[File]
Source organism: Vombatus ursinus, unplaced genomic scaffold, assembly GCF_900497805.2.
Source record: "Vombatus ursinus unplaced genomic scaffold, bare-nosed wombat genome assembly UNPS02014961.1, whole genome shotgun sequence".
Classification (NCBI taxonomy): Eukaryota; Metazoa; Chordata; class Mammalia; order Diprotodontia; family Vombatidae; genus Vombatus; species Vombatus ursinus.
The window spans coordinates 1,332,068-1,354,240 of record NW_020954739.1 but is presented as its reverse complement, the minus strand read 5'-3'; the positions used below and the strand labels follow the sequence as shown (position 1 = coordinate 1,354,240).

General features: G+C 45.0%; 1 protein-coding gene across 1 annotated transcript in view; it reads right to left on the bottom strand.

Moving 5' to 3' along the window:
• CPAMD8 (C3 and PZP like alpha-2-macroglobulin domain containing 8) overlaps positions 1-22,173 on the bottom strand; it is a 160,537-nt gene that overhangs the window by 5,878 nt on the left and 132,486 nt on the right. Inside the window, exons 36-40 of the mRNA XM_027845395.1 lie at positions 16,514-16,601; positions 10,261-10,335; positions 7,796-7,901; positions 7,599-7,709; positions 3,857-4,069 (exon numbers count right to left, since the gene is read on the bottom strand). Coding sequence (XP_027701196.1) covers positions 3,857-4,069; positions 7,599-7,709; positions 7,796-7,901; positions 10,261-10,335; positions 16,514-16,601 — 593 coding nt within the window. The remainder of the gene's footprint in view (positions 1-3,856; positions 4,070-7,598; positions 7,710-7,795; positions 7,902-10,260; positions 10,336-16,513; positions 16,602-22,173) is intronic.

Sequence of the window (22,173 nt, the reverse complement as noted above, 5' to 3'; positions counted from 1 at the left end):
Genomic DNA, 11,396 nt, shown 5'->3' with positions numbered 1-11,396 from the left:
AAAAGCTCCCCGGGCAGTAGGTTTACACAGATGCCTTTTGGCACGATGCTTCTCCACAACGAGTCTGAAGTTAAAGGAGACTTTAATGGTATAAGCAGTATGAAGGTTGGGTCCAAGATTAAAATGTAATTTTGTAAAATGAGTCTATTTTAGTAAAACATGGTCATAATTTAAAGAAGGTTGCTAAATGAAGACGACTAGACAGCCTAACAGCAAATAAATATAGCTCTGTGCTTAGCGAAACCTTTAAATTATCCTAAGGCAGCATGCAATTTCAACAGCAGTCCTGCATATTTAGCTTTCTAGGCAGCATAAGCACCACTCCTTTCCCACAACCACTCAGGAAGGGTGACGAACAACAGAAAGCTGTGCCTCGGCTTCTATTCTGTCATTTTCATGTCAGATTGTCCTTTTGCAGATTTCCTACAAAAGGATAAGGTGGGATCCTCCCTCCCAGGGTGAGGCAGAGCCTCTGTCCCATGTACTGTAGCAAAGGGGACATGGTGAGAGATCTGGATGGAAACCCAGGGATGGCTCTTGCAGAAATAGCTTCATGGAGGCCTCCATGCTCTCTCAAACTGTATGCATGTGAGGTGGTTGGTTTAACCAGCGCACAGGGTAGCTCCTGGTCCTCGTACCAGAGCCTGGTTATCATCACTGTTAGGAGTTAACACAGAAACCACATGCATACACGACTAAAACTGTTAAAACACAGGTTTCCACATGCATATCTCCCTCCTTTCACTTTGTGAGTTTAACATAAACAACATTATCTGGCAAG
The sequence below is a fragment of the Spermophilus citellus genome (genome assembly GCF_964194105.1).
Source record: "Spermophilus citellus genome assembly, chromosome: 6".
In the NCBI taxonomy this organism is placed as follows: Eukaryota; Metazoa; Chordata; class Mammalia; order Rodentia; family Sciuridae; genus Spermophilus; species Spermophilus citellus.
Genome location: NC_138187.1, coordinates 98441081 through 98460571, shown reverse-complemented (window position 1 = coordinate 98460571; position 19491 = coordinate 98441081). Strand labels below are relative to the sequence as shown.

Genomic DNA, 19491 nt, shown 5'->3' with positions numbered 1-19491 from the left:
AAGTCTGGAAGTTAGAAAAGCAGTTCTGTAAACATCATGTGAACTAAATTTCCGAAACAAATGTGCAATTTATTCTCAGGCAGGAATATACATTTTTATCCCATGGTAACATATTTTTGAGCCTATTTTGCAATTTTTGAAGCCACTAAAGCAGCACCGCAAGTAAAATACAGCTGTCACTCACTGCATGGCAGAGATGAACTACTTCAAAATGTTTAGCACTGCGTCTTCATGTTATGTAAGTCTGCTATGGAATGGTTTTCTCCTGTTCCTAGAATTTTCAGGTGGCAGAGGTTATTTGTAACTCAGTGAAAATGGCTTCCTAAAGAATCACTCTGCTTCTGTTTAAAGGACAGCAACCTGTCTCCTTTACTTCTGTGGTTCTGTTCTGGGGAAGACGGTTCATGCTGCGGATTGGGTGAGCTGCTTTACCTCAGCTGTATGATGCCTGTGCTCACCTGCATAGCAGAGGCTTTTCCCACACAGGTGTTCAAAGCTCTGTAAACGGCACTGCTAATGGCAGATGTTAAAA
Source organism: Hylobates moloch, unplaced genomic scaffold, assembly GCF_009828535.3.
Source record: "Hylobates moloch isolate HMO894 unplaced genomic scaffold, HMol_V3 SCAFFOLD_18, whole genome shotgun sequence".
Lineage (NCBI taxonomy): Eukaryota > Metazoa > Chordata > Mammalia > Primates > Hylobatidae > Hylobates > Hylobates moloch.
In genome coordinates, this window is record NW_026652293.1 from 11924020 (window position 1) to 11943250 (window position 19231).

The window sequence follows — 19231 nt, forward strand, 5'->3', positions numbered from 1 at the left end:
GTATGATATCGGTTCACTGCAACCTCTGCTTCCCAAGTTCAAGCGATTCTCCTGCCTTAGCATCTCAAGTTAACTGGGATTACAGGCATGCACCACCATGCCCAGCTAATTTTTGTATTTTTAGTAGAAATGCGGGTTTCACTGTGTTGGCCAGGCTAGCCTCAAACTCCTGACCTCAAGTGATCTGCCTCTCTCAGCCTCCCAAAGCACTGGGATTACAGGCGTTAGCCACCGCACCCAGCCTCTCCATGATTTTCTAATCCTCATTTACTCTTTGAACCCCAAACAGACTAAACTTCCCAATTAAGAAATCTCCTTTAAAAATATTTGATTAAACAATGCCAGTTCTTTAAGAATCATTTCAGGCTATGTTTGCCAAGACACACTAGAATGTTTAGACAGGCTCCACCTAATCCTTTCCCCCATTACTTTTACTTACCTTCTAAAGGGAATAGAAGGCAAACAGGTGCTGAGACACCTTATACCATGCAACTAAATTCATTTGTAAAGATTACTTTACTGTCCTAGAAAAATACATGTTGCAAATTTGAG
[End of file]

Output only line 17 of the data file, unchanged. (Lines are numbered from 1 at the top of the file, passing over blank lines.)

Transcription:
Source organism: Hylobates moloch, unplaced genomic scaffold, assembly GCF_009828535.3.